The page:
Originally Posted by Johnny Peppers View Post
I'm not familiar with what is done to a handgun in Britain to neuter it, but your Luger appears to have been put together with bits and pieces. Some serial numbers show being X'd out and replaced. It appears to show several WWI Revisions Commission marks, which were very common on the Erfurt produced Lugers.

The 1920 is commonky seen as a Reichswehr property mark, but mostly on WWI era military small arms.

Photos are a bit too dark to make out for sure what some of the markings are.
Thanks Johnny the ‘crossed keys’ marks are EU deactivation marks, the number on the slide has been stuck out as has the number on the toggle. Both have been replaced with the number on the frame.
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Old 10-11-2019, 07:29 AM   #4
oldcorps
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The Luger was originally captured by the Russians as evidenced by the "X." Some of these were disassembled and the parts stored by type with no attempt at keeping original numbers together. Later, they were re-assembled, re-numbered, and refinished as serviceable but force-matched pistols. Good example of a weapon that fell into the hands of the Russians.
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Old 10-11-2019, 12:16 PM   #5
TP Alexander
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The toggle system marked '42' is for a WW2 Mauser.
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Old 10-11-2019, 05:49 PM   #6
wehl
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complet frankenstein pistol ,i vote the N stamp over the serial number is for commercial made weapons .as writen some muser ww2 made parts and others ww1 ...i do have seen some from Russia but this one is spectacular mismatched but still all original parts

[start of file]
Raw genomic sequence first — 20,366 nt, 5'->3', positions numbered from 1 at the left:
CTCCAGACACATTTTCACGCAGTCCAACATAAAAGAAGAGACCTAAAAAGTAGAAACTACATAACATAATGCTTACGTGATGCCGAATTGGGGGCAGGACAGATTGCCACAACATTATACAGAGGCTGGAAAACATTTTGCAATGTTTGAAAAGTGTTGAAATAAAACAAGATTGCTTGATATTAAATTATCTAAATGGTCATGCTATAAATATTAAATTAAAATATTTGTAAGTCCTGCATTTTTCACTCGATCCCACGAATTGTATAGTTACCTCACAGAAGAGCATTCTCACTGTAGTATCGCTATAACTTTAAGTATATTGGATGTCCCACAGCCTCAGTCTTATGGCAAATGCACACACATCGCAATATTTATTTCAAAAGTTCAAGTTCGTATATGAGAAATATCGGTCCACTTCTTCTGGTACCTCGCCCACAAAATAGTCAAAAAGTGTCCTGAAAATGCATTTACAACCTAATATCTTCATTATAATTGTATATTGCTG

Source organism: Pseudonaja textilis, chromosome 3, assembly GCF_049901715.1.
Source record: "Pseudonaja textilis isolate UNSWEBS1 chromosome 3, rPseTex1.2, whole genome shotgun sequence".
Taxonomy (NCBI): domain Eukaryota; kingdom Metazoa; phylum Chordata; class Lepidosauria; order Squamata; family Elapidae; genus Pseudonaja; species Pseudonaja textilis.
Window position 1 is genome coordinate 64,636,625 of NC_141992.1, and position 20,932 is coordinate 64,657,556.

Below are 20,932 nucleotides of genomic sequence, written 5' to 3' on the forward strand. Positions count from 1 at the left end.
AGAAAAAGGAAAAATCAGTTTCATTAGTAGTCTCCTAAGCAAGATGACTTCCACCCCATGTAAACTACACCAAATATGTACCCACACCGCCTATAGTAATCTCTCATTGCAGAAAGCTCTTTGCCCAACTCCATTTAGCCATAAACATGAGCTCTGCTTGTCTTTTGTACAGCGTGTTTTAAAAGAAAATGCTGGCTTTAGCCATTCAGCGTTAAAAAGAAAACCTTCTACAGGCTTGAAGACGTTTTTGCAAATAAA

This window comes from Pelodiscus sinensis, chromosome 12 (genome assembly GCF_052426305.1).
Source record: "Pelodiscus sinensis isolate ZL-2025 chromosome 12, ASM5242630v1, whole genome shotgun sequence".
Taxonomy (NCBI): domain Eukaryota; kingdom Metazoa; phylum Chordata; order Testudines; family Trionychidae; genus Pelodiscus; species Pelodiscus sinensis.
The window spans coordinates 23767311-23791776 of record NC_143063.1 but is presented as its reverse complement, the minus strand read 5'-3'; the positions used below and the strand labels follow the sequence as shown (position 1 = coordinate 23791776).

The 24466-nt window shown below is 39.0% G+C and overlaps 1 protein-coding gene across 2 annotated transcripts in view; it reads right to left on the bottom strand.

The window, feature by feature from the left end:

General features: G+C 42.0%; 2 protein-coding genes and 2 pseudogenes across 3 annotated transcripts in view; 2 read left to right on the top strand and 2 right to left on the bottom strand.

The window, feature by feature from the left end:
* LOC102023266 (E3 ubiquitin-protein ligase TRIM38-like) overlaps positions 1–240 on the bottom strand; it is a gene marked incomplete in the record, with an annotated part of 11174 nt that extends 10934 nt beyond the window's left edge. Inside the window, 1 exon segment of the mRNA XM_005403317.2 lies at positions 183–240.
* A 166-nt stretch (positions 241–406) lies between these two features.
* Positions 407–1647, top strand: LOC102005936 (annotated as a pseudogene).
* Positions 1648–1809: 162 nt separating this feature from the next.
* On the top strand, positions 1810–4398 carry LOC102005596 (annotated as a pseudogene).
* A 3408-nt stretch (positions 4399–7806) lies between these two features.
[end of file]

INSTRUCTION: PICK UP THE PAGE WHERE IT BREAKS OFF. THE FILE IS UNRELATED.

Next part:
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Old 10-17-2019, 01:35 PM   #7
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It's a Russian capture. It looks like they tossed several disassembled guns in a barrel and just started putting them together!
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Old 10-19-2019, 07:34 PM   #8
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the Crown/N was the commercial Nitro proof.
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Old 10-19-2019, 11:13 PM   #9
Rylan
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Quote:
Originally Posted by rhys1 View Post
Also, I'm also considering lightly cleaning the grips with a little Murphy's Oil Soap. I've heard that oil and dirt on grips attracts moisture which in turn kills the grips - would you do this ?
In regards to cleaning the grips, I'd go for it if you think it needs it. As the other's have mentioned, it's a parts gun. It's a nice display piece, couldn't hurt to clean it up a bit and enjoy it on display......... that being said, I thought I'd add, be careful taking off the grip panel on the safety side. You might've heard of the "million dollar chip", it's easy to do, take your time.
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Old 10-20-2019, 07:26 AM   #10
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I've improved the appearance and preserved my Luger grips by carefully removing them and placing them on a clean cloth over a firm surface. I then apply boiled linseed oil with a clean toothbrush and brush them with the checkering, in both directions. The amount of dirt removed is sometimes surprising and the depth of the checkering improves while the original wood finish is restored. Finally, I use a clean, dry brush and gently remove the excess linseed oil. It's best to do both sides.